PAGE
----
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Bedside Ultrasound vs X-Ray for the Diagnosis of Forearm Fractures in Children.

Authors
  • Rowlands, Rachel1
  • Rippey, James2
  • Tie, Sing3
  • Flynn, James4
  • 1 Princess Margaret Hospital for Children, Subiaco, Western Australia, Australia; University Hospitals of Leicester NHS Trust, Leicester, United Kingdom. , (Australia)
  • 2 Sir Charles Gairdner Hospital, Hospital Avenue, Nedlands, Western Australia, Australia; School of Primary, Aboriginal and Rural Health Care, University of Western Australia, Nedlands, Western Australia, Australia. , (Australia)
  • 3 Princess Margaret Hospital for Children, Subiaco, Western Australia, Australia; Sir Charles Gairdner Hospital, Hospital Avenue, Nedlands, Western Australia, Australia. , (Australia)
  • 4 Princess Margaret Hospital for Children, Subiaco, Western Australia, Australia; School of Primary, Aboriginal and Rural Health Care, University of Western Australia, Nedlands, Western Australia, Australia; School of Paediatrics and Child Health, University of Western Australia, Nedlands, Western Australia, Australia. , (Australia)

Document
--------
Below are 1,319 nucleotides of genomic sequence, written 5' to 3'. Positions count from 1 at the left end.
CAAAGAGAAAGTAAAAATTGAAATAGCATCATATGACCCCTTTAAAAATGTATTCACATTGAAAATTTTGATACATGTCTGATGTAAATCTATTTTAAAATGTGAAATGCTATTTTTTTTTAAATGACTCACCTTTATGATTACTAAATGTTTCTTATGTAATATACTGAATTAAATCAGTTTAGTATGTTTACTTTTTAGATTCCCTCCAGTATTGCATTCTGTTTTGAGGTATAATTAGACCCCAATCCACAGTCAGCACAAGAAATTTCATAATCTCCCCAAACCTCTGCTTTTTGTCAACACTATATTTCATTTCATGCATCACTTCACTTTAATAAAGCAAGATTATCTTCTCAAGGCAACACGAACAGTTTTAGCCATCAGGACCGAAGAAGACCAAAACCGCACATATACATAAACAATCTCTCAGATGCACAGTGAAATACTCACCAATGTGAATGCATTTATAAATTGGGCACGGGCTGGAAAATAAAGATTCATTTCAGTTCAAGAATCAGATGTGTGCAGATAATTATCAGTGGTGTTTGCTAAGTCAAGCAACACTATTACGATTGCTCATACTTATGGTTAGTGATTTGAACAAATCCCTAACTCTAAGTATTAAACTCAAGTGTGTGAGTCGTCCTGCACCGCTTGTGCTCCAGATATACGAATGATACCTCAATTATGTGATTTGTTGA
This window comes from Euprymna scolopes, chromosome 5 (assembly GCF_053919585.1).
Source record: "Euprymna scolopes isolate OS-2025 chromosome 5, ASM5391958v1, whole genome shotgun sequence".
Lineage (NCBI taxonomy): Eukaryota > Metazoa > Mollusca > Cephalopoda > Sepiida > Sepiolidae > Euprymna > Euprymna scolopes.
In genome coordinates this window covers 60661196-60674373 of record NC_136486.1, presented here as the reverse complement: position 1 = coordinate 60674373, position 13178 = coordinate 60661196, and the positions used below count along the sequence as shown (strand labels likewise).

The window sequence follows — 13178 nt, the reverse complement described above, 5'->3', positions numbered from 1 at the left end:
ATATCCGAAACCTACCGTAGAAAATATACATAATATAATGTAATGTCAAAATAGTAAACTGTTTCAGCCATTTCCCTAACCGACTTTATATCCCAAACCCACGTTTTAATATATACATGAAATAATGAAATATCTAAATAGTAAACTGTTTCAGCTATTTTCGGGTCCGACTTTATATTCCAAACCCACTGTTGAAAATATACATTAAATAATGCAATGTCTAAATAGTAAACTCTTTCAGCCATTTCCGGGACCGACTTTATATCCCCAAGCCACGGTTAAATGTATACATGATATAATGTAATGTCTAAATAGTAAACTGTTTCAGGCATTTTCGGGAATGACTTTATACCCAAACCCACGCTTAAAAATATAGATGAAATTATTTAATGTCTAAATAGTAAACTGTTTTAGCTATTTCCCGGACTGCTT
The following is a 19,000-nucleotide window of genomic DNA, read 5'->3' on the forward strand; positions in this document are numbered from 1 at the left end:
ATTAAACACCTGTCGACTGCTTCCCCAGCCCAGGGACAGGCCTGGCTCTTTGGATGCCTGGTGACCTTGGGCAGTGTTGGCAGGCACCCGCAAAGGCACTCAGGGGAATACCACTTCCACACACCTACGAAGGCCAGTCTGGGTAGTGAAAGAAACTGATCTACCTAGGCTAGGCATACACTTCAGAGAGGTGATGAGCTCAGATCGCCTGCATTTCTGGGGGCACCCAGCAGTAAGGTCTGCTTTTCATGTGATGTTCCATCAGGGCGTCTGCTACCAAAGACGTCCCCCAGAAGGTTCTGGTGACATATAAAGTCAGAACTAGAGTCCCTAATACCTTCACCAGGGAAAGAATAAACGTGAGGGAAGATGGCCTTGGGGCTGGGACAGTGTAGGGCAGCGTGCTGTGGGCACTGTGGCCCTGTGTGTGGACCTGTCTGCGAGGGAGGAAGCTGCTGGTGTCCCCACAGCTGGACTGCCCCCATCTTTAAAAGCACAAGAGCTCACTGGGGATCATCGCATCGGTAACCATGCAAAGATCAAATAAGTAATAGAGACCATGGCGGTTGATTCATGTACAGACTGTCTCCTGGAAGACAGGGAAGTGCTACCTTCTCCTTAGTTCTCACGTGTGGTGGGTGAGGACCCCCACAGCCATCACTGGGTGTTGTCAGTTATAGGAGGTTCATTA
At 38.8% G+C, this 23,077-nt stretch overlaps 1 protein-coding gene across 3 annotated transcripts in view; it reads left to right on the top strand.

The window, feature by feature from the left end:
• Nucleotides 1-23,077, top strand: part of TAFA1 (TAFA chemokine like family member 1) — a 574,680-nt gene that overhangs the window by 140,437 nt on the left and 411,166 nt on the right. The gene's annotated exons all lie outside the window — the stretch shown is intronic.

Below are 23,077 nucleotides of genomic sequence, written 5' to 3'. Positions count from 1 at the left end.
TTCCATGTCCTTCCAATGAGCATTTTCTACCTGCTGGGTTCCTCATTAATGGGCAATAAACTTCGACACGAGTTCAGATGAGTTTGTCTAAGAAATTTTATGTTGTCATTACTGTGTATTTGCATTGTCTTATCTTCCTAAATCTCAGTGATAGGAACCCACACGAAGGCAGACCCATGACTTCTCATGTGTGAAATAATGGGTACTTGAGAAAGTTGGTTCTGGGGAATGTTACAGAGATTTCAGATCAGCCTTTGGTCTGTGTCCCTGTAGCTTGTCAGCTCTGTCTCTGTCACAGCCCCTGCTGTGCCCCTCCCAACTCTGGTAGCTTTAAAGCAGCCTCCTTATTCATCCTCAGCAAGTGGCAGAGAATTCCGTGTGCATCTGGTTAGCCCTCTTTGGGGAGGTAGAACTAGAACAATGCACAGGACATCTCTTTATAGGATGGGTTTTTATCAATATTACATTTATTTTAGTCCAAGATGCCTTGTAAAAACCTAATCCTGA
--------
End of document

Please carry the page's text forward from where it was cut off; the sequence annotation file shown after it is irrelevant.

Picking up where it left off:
Type
Published Article
Journal
The Journal of emergency medicine
Publication Date
Feb 01, 2017
Volume
52
Issue
2
Pages
208–215
Identifiers
DOI: 10.1016/j.jemermed.2016.10.013
PMID: 27814988
Source
Medline
Keywords
License
Unknown

Abstract

A group of pediatric emergency physicians with limited previous experience could, after a short training program, diagnose forearm fractures in children. Pain associated with US was no better or worse than pain associated with x-ray study.

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